During her marathon speech before Congress on 1st March, President Cristina Fernández de Kirchner covered nearly every hot topic in the public agenda, but failed to mention abortion. Despite this, Marta Alanís seems confident that this “year Argentina will finally decriminalise abortion once for all.”
Alanís, 61, is one of the many unknown faces carrying on the civil struggle for legal abortion in Argentina. She leads the NGO Catholic Women for the Right of Free Choice (CDD) and is one of the engines of the National Campaign for Abortion Rights, a network of over 250 organisations lobbying Congress to pass a bill authorising legal abortion in the country.
When last January an 11-year-old girl was forced to carry on with her unexpected pregnancy – despite experts’ warnings of severe health concerns for the adolescent – Alanís asked to formally meet with the Argentine Health Minister, Juan Luis Manzur, along with the members of the National Advisory Board of Sexual Health and Responsible Procreation, of which she is also a leading figure.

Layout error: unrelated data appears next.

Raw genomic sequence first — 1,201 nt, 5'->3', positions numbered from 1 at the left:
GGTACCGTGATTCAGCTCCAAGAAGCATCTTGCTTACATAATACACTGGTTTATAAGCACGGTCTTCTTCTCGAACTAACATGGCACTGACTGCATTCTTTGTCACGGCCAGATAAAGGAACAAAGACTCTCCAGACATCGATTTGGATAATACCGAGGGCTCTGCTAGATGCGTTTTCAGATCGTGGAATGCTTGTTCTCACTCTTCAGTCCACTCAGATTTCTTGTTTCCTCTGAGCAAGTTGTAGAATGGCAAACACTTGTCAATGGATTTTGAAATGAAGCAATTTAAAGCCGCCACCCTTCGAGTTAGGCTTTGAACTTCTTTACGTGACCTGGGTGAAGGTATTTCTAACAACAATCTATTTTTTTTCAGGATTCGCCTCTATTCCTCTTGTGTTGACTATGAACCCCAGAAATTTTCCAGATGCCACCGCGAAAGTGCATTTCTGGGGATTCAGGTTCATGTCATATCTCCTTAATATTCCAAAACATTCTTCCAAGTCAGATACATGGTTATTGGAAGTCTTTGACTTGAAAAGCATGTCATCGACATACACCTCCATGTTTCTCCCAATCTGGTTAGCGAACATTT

“We are indignant as this is a humanitarian issue. The Minister asked for public silence and, even worse, stayed silent in such delicate case, so we asked for a public audience to get to talk with him,” Mrs. Alanis says.
The recent case that angered campaigners for legal abortion is that of an 11-year-old girl from General Campos – a town of 3,000 inhabitants in Entre Rios province – who became pregnant after being abused by a 17-year-old relative.
Faced with the mother’s request for a lawful abortion for her young daughter, the director of the nearby San Salvador hospital, Juan Alretaz, advised the woman to file a police report and to seek legal permission for the abortion from a judge.
The mother did as she was told, but subsequently changed her mind after a private talk with the judge in charge of the case, Raul Tomaselli. Local campaigners for the right to legal abortion denounced that the “mother of the girl was intimidated, pressured, manipulated to withdraw her request for the termination of pregnancy.”